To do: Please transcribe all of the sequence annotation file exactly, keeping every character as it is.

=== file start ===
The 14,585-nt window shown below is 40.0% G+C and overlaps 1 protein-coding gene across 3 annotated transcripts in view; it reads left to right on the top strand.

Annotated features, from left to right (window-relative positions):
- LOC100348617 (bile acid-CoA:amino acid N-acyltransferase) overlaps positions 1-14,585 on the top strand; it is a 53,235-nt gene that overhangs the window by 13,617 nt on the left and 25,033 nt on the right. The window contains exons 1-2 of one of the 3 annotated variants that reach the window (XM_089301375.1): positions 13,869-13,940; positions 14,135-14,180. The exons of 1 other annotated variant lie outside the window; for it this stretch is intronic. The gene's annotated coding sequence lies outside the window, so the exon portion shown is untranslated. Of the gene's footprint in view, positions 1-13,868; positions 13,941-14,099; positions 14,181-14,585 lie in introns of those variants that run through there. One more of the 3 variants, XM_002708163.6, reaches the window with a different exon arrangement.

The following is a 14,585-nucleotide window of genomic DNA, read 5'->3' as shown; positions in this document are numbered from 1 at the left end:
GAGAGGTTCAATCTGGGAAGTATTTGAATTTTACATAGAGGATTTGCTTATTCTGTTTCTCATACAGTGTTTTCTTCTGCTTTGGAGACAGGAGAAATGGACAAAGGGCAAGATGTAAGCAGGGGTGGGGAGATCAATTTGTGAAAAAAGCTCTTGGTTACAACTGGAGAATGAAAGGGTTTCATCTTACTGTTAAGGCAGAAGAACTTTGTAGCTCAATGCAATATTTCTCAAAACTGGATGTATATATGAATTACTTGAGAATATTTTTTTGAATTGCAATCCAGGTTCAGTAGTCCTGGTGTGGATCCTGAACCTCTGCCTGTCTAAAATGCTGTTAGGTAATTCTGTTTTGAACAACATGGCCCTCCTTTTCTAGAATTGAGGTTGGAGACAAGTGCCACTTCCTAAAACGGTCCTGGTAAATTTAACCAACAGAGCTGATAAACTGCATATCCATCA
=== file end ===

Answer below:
The 14,585-nt window shown below is 40.0% G+C and overlaps 1 protein-coding gene across 3 annotated transcripts in view; it reads left to right on the top strand.

Annotated features, from left to right (window-relative positions):
- LOC100348617 (bile acid-CoA:amino acid N-acyltransferase) overlaps positions 1-14,585 on the top strand; it is a 53,235-nt gene that overhangs the window by 13,617 nt on the left and 25,033 nt on the right. The window contains exons 1-2 of one of the 3 annotated variants that reach the window (XM_089301375.1): positions 13,869-13,940; positions 14,135-14,180. The exons of 1 other annotated variant lie outside the window; for it this stretch is intronic. The gene's annotated coding sequence lies outside the window, so the exon portion shown is untranslated. Of the gene's footprint in view, positions 1-13,868; positions 13,941-14,099; positions 14,181-14,585 lie in introns of those variants that run through there. One more of the 3 variants, XM_002708163.6, reaches the window with a different exon arrangement.

The following is a 14,585-nucleotide window of genomic DNA, read 5'->3' as shown; positions in this document are numbered from 1 at the left end:
GAGAGGTTCAATCTGGGAAGTATTTGAATTTTACATAGAGGATTTGCTTATTCTGTTTCTCATACAGTGTTTTCTTCTGCTTTGGAGACAGGAGAAATGGACAAAGGGCAAGATGTAAGCAGGGGTGGGGAGATCAATTTGTGAAAAAAGCTCTTGGTTACAACTGGAGAATGAAAGGGTTTCATCTTACTGTTAAGGCAGAAGAACTTTGTAGCTCAATGCAATATTTCTCAAAACTGGATGTATATATGAATTACTTGAGAATATTTTTTTGAATTGCAATCCAGGTTCAGTAGTCCTGGTGTGGATCCTGAACCTCTGCCTGTCTAAAATGCTGTTAGGTAATTCTGTTTTGAACAACATGGCCCTCCTTTTCTAGAATTGAGGTTGGAGACAAGTGCCACTTCCTAAAACGGTCCTGGTAAATTTAACCAACAGAGCTGATAAACTGCATATCCATCA